UPDATE 12/12/12: Mark Guinther's 24-pointer has been officially scored and is bigger than previously thought. The buck, which we reported on in October with a green score of 196, actually earned a higher final score than projected: 206 4/8 net nontypical. --The Editors** **_ -- The footsteps Mark Guinther heard two hours into his opening day sit were so soft that he immediately thought, "fawn." But what he saw underneath his stand was no button buck. There stood a strapping 24-pointer sporting nearly 200 inches of antler. Read on to learn how Guinther managed to waylay this Ohio giant--which he had spied only once before, on a trail camera--so early in the season.
Guinther, of Coschocton, Ohio, first learned of the buck when a buddy found its antlers last spring. The sheds, visible in the foreground here, suggested a rack in the 150 to 160 range. That alone was enough to put the deer at the top of Guinther’s list for the 2012 season.
Then on Sept. 9 he got his first and only photos of the buck on a trail camera. The big whitetail had gotten bigger. A lot bigger.
“They were great pictures,” Guinther says. “He turned left. He turned right. It was like he was posing for a mug shot. It looked like his rack had tripled in size from last year.”
“In the last photo, he stuck his nose right in the camera,” Guinther says. And just as quickly as the mature buck had arrived, it was gone. Trail cameras picked up no other photos of the deer before Sept. 29, opening day of Ohio’s archery whitetail season.
Guinther settled into his stand at 5 p.m. on opening day to hunt. When picking his stand site, he decided to ignore the trail cam and instead asked his buddy to show him where he found the sheds. The spot was about 300 yards from where the buck had appeared on camera.
“This was where he dropped his antlers,” Guinther says. “I’m saying this is where he hangs out. I found a perfect spot 50 yards away with clear shooting lanes, right on a four-wheeler trail, and I said, ‘This is where I’m putting my stand.'”
Guinther likes to hang stands that are a short walk from the car. He believes it’s more important to sneak in quickly and quietly without spooking deer rather than to set up closer to their core area. He doesn’t like to cut shooting lanes, preferring to hunt spots where openings occur naturally. The spot he chose fit the bill.
By 7 p.m. on opening day, he’d seen no deer activity. Then he heard the faint footfalls near his stand. “I thought, ‘Finally, the fawns are starting to come out.’ It was about 20 minutes before sunset. I figured the does would follow soon, then maybe a good buck. But when I looked down, I couldn’t believe it. It was him. It was the buck from the trail cam.”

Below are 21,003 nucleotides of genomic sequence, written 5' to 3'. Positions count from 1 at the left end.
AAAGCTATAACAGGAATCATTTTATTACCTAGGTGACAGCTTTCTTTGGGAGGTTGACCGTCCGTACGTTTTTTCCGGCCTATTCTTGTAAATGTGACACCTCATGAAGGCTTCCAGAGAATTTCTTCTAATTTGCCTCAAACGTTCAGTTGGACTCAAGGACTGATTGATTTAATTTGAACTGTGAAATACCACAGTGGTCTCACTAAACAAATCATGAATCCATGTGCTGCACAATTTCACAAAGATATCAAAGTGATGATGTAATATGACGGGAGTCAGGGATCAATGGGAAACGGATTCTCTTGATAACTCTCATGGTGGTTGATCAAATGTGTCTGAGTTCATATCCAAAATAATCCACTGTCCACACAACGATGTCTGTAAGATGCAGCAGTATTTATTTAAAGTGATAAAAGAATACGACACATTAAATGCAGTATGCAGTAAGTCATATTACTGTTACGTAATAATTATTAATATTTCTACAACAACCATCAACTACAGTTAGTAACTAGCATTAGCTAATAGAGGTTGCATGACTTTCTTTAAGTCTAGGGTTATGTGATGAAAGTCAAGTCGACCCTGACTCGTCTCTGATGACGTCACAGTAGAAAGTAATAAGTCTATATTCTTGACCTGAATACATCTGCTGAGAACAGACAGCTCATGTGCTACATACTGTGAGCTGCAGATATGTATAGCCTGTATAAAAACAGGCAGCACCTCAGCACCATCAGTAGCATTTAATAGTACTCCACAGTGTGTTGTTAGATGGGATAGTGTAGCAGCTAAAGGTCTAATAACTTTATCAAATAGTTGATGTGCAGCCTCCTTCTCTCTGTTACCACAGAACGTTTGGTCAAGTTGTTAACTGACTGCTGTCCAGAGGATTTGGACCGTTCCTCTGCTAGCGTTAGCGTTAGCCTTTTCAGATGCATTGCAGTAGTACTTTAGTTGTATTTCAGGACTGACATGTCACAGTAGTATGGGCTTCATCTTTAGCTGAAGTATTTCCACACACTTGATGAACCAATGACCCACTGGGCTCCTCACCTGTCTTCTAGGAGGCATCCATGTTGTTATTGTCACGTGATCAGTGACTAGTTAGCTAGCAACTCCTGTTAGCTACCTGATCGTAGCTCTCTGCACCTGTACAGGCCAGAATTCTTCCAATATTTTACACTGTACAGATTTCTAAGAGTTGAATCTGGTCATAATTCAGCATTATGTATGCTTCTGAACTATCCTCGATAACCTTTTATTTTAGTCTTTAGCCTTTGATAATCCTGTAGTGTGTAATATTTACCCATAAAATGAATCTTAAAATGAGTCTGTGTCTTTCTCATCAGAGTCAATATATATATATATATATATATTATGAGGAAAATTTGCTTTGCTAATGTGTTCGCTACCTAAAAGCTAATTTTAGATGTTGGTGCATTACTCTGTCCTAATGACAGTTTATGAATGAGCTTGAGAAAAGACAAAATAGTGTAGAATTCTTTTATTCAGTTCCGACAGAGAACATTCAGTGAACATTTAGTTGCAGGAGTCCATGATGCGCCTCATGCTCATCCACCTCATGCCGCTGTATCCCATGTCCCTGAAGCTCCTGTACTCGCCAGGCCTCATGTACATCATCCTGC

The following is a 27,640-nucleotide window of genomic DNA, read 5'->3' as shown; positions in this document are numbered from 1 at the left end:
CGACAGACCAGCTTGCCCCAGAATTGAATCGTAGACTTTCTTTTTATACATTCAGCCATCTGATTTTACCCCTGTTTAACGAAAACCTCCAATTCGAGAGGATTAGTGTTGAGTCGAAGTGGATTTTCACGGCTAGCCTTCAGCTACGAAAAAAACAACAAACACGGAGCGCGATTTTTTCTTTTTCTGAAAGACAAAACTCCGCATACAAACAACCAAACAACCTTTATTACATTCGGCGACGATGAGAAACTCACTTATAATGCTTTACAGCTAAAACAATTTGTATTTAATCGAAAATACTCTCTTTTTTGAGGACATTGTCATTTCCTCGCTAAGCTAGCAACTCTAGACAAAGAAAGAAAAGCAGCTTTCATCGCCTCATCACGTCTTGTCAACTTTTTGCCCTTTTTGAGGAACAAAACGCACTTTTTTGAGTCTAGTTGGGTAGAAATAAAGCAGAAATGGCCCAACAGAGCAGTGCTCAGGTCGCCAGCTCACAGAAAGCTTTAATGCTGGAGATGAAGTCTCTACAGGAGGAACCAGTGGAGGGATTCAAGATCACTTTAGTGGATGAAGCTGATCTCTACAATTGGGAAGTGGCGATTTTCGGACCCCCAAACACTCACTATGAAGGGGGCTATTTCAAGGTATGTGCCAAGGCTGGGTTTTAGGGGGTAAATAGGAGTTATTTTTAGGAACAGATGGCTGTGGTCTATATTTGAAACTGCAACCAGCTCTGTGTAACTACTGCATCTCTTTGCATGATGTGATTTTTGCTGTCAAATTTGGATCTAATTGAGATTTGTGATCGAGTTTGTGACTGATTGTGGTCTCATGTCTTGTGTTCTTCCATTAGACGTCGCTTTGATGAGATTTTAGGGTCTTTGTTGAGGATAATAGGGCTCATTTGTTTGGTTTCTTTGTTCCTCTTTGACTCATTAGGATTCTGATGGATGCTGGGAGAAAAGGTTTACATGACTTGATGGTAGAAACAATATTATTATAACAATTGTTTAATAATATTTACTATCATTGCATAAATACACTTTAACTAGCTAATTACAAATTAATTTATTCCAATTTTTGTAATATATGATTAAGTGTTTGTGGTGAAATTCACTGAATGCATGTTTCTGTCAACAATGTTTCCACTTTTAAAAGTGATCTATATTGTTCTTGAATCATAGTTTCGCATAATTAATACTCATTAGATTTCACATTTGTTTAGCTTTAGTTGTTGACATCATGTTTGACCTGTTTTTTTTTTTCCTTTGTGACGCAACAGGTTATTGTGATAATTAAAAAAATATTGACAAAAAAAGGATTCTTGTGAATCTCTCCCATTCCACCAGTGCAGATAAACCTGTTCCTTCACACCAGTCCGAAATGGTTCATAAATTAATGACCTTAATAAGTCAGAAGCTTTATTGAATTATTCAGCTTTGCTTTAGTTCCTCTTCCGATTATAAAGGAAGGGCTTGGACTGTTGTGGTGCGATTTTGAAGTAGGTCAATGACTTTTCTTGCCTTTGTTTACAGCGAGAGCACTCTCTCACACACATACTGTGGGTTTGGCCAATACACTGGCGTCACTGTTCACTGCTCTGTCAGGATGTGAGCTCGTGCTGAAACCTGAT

As Guinther clutched his crossbow, he watched the buck ease onto the four-wheeler path and start walking left. That path put the big whitetail at a bad angle for a shot, and in another 10 yards it would be out of Guinther’s shooting lane. “I was already starting to think, ‘If he goes left I’ll have to let him walk.’ I wasn’t going to take an iffy shot. I told myself he’d be back.”
Then the buck stopped, turned and walked back toward Guinther’s right. As he watched, the deer stopped broadside at 10 yards. “He dropped his head to eat some grass, and I got right on him.”
A buddy hunting 300 yards away heard the shot and immediately climbed down from his stand. “He knew I’d shot the big one, because there’s no way I would be shooting that early in the season if it wasn’t him,” Guinther says. By then he’d recovered his bolt and headed back to his parking spot. After 45 minutes, the two took up the trail together. “I told him, ‘If we don’t find major blood in the first 20 yards, we’re turning straight around and walking out of there until tomorrow morning, because I’m not losing this big boy.'”
The trail was strong, and 100 yards later, Guinther had his hands on the biggest buck of his life. “We couldn’t believe how much bigger he looked in real life than on the camera,” he says. “When I finally got to pick up the rack, I realized the pictures didn’t do him justice.”
A green score of the nontypical rack totaled 196 inches of antler, with 22 of the 24 points counting as scoreable. “He’s very symmetrical, even with his forks in back, but he won’t score typical,” Guinther says. “What really amazes me is his mass. His beams are 7 inches around at the base and 5 or 6 inches all the way out to the G2s. He’s just a heavy-racked deer.”
Guinther estimates the buck weighed 250 pounds and he still marvels at how close it got to him undetected. “He snuck in behind me and I didn’t even know it until I heard those faint footsteps. Then to look down and find him standing there, right underneath my stand–well, if that’s not the thrill of a lifetime I don’t know what would be.”
UPDATE 12/12/12: Mark Guinther’s 24-pointer has been officially scored and is bigger than previously thought. The buck, which we reported on in October with a green score of 196, actually earned a higher final score than projected: 206 4/8 net nontypical.
The footsteps Mark Guinther heard two hours into his opening day sit were so soft that he immediately thought, “fawn.” But what he saw underneath his stand was no button buck. There stood a strapping 24-pointer sporting nearly 200 inches of antler. Read on to learn how Guinther managed to waylay this Ohio giant–which he had spied only once before, on a trail camera–so early in the season.